However, MPI reports the continuing economic slowdown, particularly in the traditional markets of the European Union, is causing weaker demand for some New Zealand products such as lamb.

And the strengthening of the New Zealand dollar against most major trading currencies in recent months is having a dampening effect on farm-gate returns for primary produce.

As a result, total primary sector export revenue for the year to June 2013 is forecast to be around $27.5 billion, down 5 percent on the previous year’s income ($29.2 billion).

Key points for the main sectors:

  • International dairy prices are expected to recover over the remainder of the 2012/13 dairy season and beyond.
  • Lower lamb prices are expected, resulting from weaker demand in key European markets.
  • Beef prices are expected to remain firm over the next two years, following a major drought in North America affecting production there.
  • The forestry sector will remain squeezed over the next few years, due to subdued demand from major export markets – export volumes are expected to hold up, but some product prices will not.
  • Horticultural exports are on track to reach $3.5 billion in export earnings in the year to March 2013, with higher in-market prices expected to offset lower volumes of kiwifruit and wine.
  • The bacterial vine-killing disease Psa-V has spread to nearly all kiwifruit growing regions, and will adversely impact gold kiwifruit exports in the year to March 2014.

Although winter wasn’t particularly tough North Otago experienced a cold spring with slow growth.

However, reasonable rainfall resulted in good growth now the temperature is improving.

This week’s announcement of an increase in Fonterra’s forecast payout has provided a boost for dairy farmers.

But wool is in the doldrums and sheep farmers know that meat works won’t be paying the high prices they enjoyed last season.

The full MPI report is here.


Rural round-up

December 6, 2012

Innovative Wellington Entrepreneurs Identify Massive New Wool Markets

A small Wellington company The Formary has a plan that will help China reduce its air pollution, while at the same time creating a potentially massive new market for New Zealand wool.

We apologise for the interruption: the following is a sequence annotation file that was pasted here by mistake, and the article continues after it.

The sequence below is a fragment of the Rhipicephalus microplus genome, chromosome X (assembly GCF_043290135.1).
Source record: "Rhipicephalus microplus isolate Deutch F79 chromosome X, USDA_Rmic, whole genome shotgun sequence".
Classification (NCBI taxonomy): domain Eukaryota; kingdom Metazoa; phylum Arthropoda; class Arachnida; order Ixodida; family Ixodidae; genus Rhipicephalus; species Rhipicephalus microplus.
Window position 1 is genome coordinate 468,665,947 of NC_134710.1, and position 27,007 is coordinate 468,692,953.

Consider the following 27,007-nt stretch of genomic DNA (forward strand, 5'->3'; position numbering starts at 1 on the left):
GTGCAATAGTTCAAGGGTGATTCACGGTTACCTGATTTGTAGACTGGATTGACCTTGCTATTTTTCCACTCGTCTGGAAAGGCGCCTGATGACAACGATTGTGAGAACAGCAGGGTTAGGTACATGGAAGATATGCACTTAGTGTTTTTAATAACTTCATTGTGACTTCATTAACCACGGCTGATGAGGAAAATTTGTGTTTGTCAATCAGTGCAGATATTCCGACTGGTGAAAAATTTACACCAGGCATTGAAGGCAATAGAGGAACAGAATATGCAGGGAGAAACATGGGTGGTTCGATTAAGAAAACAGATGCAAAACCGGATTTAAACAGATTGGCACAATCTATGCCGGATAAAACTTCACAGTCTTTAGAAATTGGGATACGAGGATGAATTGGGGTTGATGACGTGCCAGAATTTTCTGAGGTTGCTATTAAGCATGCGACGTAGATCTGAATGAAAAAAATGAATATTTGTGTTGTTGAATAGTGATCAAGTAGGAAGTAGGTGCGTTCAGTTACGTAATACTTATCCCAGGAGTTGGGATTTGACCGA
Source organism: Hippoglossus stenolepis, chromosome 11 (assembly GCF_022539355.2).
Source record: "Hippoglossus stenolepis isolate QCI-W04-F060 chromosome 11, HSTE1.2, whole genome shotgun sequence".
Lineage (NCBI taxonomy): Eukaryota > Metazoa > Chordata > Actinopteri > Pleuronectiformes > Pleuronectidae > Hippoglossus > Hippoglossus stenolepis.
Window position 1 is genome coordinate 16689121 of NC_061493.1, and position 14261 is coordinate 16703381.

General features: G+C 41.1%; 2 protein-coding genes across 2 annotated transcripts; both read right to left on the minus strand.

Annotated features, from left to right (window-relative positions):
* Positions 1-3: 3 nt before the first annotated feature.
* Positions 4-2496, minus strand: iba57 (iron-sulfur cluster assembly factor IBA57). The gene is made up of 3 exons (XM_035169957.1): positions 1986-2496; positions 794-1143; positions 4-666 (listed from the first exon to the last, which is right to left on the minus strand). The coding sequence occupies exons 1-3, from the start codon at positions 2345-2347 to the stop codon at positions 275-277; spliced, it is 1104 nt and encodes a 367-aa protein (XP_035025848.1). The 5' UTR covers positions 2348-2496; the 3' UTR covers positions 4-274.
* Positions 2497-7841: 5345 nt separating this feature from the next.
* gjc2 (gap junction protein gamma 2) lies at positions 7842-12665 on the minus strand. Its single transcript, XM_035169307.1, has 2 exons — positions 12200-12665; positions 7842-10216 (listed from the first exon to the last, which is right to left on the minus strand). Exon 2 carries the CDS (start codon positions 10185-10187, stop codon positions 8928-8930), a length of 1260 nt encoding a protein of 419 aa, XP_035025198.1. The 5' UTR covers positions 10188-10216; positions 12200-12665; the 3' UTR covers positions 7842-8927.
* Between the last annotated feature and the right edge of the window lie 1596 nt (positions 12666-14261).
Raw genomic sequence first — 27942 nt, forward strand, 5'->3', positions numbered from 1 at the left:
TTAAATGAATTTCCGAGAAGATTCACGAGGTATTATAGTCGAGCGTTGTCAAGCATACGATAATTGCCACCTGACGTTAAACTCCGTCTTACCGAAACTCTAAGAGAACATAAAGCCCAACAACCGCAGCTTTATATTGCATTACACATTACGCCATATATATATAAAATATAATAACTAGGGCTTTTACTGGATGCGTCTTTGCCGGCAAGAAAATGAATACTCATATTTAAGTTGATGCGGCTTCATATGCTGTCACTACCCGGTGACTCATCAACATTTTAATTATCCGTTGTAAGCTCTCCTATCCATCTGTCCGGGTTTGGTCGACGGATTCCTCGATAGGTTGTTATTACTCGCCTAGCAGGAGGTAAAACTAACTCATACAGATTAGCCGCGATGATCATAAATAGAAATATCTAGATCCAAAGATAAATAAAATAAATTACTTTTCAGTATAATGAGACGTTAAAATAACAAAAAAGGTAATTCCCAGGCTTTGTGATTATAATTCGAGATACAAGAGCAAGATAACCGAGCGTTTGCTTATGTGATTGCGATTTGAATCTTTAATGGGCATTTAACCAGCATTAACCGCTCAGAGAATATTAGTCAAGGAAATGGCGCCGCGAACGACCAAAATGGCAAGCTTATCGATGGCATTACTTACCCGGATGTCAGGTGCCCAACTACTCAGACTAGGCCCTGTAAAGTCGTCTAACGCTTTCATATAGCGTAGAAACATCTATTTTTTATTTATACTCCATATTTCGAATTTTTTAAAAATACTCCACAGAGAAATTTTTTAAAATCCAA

After China’s rice crop is harvested in the paddy fields, millions of tonnes of rice straw are burnt, causing massive air pollution, closing airports, shutting out the sun and creating health issues for millions of people. Working with Massey University in Wellington, The Formary has developed a rice-straw-wool fabric prototype that could lead to a multi-million dollar business.

The Formary is owned by Bernadette Casey of Wellington and Sally Shanks from Gisborne and the idea is an extension of another product they developed, when they identified the potential of using waste fibre from Starbuck’s vast amount of unwanted coffee sacks and blending it with New Zealand crossbred wool to create fabric they called WoJo®. . .

Government to assist kiwifruit growers:

A package of support measures is to be made available to North Island kiwifruit growers affected by the Psa-V vine disease, Primary Industries Minister David Carter announced today.

Mr Carter has declared Psa a medium-scale biosecurity event under the Government’s Primary Sector Recovery Policy, triggering further assistance for growers dealing with the impacts of the disease. 

“The Government has worked closely with kiwifruit industry representatives to ensure that this declaration is timed to give maximum possible benefit to growers,” says Mr Carter. . .

Help for Kiwifruit Growers as Psa-V Declared an Adverse Event:

New Zealand Kiwifruit Growers Incorporated (NZKGI) welcomes Government approval for a financial and recovery support package, for kiwifruit growers hit by the vine-killing disease Psa.

NZKGI President Neil Trebilco says the organisation has worked very closely with the Government, to firstly extend the coverage of existing adverse events recovery provisions to include incursions on pests and disease, and then get the Psa-V support package approved for kiwifruit growers.

“This will give some growers most affected by Psa a level of financial and welfare support to help them through the impact of this disaster.” . .

Equity raising and change of listing to the NZX Main Board